Standing in the middle of a rainforest at 10 pm at night with a flashlight as the only thing guiding me, surrounded by all sort of unfamiliar animal noises and the uncertainty of wherever or not my life was at risk was a very thrilling experience. Our tropical ecology class had the privilege of spending the night at La Selva, which is a biological reserve in the rainforest. It was such an incredible experience. We got to have hands on experience with the wildlife and nature and enjoy the different interactions with plants and animals. We arrived on saturday and went for a hike after lunch. Of course it started down pouring as soon as we started our nice little walk. Let me just tell  you that trying to take notes in the rain is a lost cause. Pencils just don’t write well on soggy, wet paper. I guess we shouldn’t have been as alarmed as we were when it was raining because, I mean, it is the RAINforest. Wendy, our professor is quite the expert when it comes to the wildlife here in Costa Rica. Following her around and hearing about how everything works together was very entertaining. I still don’t understand how one person can know so much about plants. I just couldn’t do it. She knew where things would be as well. Right at the beginning of our walk there was a post that had a small hole in it. The first thing she did was shine a flashlight inside it and sure enough there was a bat roosting in there. Honestly, how she knew that is beyond me.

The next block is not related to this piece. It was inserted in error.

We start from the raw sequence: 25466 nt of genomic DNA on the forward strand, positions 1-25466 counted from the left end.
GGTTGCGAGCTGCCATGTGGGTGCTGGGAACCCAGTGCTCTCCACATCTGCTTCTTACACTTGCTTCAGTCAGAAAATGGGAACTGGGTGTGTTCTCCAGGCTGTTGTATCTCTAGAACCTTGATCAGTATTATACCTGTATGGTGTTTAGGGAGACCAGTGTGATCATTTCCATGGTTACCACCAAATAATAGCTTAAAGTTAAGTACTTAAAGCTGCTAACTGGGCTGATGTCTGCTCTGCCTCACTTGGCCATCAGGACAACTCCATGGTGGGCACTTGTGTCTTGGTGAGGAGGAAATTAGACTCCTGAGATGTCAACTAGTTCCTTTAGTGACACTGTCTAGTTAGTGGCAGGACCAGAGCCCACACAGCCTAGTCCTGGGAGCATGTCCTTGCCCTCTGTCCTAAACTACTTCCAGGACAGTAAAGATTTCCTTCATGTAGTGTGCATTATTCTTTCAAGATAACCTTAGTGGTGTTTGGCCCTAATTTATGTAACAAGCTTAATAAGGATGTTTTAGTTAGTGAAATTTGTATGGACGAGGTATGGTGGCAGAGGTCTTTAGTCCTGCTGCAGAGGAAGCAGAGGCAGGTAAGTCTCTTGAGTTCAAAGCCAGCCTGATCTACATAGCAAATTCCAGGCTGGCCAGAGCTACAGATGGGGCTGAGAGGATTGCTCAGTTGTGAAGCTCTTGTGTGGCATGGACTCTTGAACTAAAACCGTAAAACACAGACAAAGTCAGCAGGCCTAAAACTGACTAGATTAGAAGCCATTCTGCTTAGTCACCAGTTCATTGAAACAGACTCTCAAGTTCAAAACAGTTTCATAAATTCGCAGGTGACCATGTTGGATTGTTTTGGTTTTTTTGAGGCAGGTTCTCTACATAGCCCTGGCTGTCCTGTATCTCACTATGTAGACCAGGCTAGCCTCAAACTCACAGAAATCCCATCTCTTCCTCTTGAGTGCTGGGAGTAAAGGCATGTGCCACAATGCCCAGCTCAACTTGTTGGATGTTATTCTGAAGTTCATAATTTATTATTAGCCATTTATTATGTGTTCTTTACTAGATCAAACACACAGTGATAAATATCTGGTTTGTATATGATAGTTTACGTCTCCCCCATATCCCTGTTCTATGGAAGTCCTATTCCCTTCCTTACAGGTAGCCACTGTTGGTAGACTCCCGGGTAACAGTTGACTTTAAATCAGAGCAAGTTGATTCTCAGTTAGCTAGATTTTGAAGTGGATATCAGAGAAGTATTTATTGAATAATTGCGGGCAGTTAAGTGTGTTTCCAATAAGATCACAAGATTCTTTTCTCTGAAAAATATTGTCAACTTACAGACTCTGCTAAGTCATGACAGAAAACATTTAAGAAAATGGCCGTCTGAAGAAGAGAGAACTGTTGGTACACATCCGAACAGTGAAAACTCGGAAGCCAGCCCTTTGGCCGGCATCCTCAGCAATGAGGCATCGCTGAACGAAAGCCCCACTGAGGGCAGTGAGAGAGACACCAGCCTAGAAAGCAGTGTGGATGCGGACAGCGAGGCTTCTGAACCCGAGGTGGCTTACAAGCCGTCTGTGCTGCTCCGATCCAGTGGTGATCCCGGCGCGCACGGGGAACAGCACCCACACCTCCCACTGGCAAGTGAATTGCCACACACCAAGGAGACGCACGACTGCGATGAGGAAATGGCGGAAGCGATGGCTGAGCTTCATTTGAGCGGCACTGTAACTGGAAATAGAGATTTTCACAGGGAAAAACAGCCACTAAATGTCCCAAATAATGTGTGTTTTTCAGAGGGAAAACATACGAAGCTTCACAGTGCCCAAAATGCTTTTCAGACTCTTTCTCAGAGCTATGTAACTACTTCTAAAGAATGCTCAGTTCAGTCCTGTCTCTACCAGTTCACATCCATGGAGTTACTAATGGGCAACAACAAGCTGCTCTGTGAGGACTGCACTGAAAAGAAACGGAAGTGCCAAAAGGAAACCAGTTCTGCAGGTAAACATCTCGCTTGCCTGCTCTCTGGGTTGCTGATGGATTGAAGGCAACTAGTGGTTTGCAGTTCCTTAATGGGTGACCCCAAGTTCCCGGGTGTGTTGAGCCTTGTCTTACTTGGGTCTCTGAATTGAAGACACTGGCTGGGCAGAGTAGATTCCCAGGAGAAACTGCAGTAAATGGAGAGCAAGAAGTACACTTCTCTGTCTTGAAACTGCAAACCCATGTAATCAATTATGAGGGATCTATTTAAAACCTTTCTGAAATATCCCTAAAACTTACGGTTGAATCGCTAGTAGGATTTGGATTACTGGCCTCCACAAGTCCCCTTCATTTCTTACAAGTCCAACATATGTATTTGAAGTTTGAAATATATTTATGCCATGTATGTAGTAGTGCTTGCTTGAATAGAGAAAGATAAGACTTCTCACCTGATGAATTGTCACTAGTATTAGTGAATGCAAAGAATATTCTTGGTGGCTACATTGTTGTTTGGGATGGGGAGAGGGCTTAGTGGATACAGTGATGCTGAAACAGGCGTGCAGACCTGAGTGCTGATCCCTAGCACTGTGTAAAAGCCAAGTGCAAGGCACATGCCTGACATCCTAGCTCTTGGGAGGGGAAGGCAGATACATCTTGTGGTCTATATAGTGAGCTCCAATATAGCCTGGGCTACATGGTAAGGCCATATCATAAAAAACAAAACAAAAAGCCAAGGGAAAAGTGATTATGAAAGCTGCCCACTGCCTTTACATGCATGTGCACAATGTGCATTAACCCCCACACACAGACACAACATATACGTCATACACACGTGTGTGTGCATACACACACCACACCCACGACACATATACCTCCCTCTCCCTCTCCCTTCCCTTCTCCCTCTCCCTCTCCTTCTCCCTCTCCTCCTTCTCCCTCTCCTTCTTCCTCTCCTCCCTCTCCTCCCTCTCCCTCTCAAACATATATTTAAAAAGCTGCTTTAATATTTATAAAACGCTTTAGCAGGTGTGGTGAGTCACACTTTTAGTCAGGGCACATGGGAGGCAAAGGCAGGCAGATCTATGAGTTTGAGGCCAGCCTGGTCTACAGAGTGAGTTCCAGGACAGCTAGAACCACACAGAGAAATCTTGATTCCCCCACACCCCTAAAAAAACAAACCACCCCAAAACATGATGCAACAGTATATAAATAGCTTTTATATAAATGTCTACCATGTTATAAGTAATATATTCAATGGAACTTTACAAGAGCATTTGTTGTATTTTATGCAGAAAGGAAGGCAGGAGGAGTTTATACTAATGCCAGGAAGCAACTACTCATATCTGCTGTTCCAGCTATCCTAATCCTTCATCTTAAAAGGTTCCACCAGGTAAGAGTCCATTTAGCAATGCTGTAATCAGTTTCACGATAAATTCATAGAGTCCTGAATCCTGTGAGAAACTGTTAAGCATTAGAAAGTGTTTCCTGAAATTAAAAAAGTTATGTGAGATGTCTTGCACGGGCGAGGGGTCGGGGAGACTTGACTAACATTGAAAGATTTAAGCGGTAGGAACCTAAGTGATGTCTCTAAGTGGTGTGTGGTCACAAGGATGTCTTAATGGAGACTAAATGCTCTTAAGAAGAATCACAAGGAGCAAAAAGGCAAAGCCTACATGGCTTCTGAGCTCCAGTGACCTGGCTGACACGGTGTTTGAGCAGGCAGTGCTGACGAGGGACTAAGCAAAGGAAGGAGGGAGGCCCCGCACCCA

At night we took a hike in the pitch dark. We came across insects that are way bigger than they need to be. It was like wildlife on steroids. I’ll never forget the giant spider web we came across, it was taller than our professor. We saw bullet ants the size of my pinky finger, caterpillars the size of my foot and walking sticks the size of my forearm. I was a nerdy little tomboy growing up and so this exploration brought me back to the memories of my bug catching days. There is just so much to see, and at night there’s a whole different life out there. When we go to bed is when many creatures awake. We also saw a baby wildcat. It got spooked by the lights and so it was too hard to tell what type it was, but it was still cool.

The next day we had our presentations. We got to show off all of the sweet knowledge that we attained through this experience by getting into groups and presenting for 15 minutes on different locations in the rainforest. I learned so much more this weekend than I thought. It’s really cool to see what we learn in the class room and experience it in the real world. It’s fascinating to hear about the different interactions, adaptations and habitats in the rainforest but it’s an incredible opportunity that the school provides by allowing us to actually travel and see it in person. We are so fortunate to have the chance to see this and I can tell you now that this is an experience I’ll want to remember. When else can you say you got to go for an adventurous night hike in the rainforest? I can check that off the bucket list!

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